Westchester Chefs Weigh in on Juice Cleanses

Julia Sexton surveys local chefs to get their take on whether cleanses compromise culinary integrity.



Here’s one of the tougher things about being a chef (or, for that matter, being a clothing designer or an architect): Anyone who sells expert creative services needs to protect the quality of his or her product. Often, those experts must strive to protect that quality despite the input of their clients, who may feel—because they are paying for the product—that they should have some control. Is it fair, from a chef’s point of view, for diners to swap out components on a plate? Or to ask for sauce on the side, or—on an artisanal pizza—more or different toppings? Is it fair that a diner should leave a restaurant thinking that his meal was nothing special, when it was the diner himself, and not the expert, who designed his food?  

Given the pressures that chefs endure to protect their (forgive me) professional brands, it’s a daring move for some to dabble in the “neutraceutical” world of juice cleanses. Locally, you’ll find chefs Eric Korn of Good-Life Gourmet, Anthony Goncalves of 42 The Restaurant, and Bonnie Saran of the Little Kabab Station/Little Crêpe Street/Little Spice Bazaar dynasty all vending their own juice-cleansing regimens.

The cleanses, which differ from restaurant to restaurant, are designed with the primary goal of delivering nutrition. Generally, these are one- to three-day regimens of different blended fruit and vegetable juices (and, sometimes, nut milks) extracted with high-performance juicers. The juices, which concentrate the nutrients from—often—boxes and boxes of produce, can be a hardship for the restaurants to provide. The regimens require a huge amount of vegetable storage, they take time to extract and package, plus, it's recommended that the customer drink the juices on the day that they are made. Finally, there is the professional risk that happens whenever a chef hands a product to his loyal customer and it is a cup of salt-free, pea-green fluid whose flavor was not the chef’s number-one concern.

Says Chef Korn of Good-Life Gourmet in Irvington, “I bought a juicer to cook with and I was just playing around. One of my customers came in and said, ‘You’re doing all this stuff with the juicer, why don’t you just do a juice cleanse?’ I thought about it—and, by the way, she was actually a nutritionist. We talked about it and we designed the juice cleanse together.” 

Ultimately, offering the cleanse created an identity crisis for Korn. “With me, it was weird because I was the nice food guy, then I was the sandwich guy, and then I was the health-food guy. I was confusing people. Customers would come in and say, ‘Well, you’re doing juice cleanses—how can you also be serving pulled pork and fried pickles?’“ Given the huge sacrifice of time and storage required to provide the cleanses from day-to-day, Good-Life Gourmet now only offers them occasionally (to find out when, go to good-lifegourmet.com).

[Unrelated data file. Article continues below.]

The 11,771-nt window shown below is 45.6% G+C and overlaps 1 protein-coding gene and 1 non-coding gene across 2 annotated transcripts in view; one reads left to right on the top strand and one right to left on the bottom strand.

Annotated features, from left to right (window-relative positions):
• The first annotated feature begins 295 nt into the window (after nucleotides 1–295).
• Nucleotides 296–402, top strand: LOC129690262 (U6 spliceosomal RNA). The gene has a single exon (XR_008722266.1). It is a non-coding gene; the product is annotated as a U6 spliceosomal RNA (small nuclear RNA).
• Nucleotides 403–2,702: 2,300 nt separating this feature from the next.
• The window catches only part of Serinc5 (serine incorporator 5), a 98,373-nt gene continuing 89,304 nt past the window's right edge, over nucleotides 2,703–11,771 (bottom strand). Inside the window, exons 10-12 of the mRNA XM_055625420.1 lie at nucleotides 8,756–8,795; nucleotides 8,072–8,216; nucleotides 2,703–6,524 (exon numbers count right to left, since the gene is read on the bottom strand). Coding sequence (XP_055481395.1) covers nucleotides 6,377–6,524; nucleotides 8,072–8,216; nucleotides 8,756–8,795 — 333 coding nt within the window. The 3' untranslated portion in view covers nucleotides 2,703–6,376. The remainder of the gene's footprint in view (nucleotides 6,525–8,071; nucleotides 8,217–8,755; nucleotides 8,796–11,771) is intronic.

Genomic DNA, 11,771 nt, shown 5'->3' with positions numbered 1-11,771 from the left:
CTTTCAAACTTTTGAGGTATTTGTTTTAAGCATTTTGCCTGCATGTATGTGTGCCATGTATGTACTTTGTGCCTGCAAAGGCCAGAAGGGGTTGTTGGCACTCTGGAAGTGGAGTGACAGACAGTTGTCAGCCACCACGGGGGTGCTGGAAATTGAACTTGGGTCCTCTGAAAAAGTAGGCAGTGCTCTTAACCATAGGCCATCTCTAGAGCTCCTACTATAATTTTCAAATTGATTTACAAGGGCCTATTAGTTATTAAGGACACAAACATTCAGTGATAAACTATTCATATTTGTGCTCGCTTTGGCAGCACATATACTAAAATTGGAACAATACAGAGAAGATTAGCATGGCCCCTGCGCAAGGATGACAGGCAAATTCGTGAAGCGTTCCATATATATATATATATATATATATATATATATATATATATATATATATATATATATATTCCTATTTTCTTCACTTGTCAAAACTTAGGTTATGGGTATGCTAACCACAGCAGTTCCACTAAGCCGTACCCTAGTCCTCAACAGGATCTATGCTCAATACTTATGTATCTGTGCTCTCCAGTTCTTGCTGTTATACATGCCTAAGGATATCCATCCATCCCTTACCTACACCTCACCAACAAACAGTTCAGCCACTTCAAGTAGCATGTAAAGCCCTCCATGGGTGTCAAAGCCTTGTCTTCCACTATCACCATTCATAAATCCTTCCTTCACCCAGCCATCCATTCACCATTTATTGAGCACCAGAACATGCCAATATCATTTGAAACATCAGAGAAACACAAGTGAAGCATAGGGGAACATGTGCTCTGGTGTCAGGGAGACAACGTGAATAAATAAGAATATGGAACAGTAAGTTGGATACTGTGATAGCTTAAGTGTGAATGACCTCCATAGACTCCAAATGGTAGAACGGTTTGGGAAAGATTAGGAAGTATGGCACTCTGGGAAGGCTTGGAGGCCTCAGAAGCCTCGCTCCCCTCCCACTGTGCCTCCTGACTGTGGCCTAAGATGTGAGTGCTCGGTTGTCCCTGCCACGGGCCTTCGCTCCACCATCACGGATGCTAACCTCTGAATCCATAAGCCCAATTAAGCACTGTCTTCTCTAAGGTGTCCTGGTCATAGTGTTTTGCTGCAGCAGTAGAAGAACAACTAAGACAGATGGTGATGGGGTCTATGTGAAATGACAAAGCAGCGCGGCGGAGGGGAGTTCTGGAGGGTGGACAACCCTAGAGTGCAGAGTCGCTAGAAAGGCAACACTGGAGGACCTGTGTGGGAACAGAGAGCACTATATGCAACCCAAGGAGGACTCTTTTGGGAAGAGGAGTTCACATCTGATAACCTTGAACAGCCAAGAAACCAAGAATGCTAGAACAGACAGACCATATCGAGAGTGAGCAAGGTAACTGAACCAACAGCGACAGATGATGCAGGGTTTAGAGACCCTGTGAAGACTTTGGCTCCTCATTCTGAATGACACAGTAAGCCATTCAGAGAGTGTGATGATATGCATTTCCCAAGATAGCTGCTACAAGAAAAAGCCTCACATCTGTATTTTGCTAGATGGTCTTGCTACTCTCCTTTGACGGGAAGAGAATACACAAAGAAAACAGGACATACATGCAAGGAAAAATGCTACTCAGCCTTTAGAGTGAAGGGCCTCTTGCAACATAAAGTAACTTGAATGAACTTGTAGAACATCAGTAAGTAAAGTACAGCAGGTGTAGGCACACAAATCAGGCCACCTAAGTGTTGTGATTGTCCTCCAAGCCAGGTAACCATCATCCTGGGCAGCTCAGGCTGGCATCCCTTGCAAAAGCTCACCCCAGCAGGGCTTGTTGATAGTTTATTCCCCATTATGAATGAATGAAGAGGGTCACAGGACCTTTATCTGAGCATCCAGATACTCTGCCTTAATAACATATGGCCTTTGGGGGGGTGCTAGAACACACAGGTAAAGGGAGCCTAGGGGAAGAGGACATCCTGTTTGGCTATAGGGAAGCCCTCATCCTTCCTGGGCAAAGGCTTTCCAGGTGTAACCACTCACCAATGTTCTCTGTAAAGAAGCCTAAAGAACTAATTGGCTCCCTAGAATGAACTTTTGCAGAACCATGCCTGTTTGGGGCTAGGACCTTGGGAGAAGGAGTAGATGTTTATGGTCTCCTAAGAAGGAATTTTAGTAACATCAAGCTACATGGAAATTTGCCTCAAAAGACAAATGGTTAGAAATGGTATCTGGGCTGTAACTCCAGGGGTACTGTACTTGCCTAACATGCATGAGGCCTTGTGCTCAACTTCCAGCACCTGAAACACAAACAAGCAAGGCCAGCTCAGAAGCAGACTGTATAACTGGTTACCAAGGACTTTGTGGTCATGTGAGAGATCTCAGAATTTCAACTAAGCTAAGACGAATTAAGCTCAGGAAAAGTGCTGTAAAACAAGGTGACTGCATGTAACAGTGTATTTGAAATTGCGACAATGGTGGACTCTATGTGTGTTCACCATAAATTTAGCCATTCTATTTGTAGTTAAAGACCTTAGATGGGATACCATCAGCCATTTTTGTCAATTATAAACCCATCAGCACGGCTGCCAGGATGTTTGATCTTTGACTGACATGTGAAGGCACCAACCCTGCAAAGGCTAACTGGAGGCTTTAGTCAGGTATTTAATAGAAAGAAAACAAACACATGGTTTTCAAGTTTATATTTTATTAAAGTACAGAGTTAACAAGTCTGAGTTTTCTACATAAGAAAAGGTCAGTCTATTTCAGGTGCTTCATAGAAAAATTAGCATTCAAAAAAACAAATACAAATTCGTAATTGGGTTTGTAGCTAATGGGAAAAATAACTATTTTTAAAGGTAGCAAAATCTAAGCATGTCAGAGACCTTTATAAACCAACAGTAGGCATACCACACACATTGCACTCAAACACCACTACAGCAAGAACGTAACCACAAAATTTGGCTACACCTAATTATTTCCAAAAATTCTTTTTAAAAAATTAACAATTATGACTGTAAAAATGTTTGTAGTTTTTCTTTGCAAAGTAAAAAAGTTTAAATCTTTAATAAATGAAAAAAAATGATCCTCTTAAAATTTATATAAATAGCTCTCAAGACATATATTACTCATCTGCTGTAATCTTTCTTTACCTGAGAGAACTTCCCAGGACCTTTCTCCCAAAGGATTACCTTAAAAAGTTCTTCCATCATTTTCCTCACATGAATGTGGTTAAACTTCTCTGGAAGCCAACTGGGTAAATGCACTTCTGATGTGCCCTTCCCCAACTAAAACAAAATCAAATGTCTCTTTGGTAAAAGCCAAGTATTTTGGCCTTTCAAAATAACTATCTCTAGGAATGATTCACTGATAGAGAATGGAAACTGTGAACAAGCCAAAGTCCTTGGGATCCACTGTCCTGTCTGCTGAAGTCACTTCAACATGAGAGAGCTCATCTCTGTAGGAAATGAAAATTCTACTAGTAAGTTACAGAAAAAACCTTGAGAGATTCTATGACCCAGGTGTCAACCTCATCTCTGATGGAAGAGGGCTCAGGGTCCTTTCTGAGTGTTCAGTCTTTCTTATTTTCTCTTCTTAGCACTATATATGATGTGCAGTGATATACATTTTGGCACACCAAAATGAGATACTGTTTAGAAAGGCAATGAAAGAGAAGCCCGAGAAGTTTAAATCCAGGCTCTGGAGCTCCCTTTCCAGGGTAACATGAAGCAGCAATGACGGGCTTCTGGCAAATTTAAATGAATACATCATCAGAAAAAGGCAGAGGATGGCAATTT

In Mount Kisco, Chef Bonnie Saran offers “The Little Three-Day Cleanse,” a project that she developed with Pharm. D. candidate Jhanvi Shah, who worked for Saran when not attending classes in Boston. Says Saran, “At the Little Spice Bazaar juice bar, we get many people from the [nearby] health club. A lot of them came in asking for juice cleanses. We [Shah and Saran] just sort of got brainstorming. Our idea was, ‘Why don’t we have a product?’ because we have so many people who come in for the spices and lassis for nutrition and digestion. So I thought, ‘Why don’t we make a product that is completely about nutrition?’ Jhanvi formulated this whole thing with us and is a part of the company.”

The three-day cleanse, which includes a carefully designed regimen of six different juices, has, according to Saran, “the minimum amount of fat and 30 times the fruit and vegetables [that the USDA recommends]. And the spices we use in the cleanses are basically impractical for anyone to eat in a normal diet.” As a chef, Saran is not daunted by offering an edible product whose focus is not, primarily, flavor. “You know, I actually like the way they taste. The second one is not my favorite, but, really, all of them are excellent. There are people who come in and just buy the last one. It’s got some almond milk, walnut, cardamom powder, dates. It’s yummy.”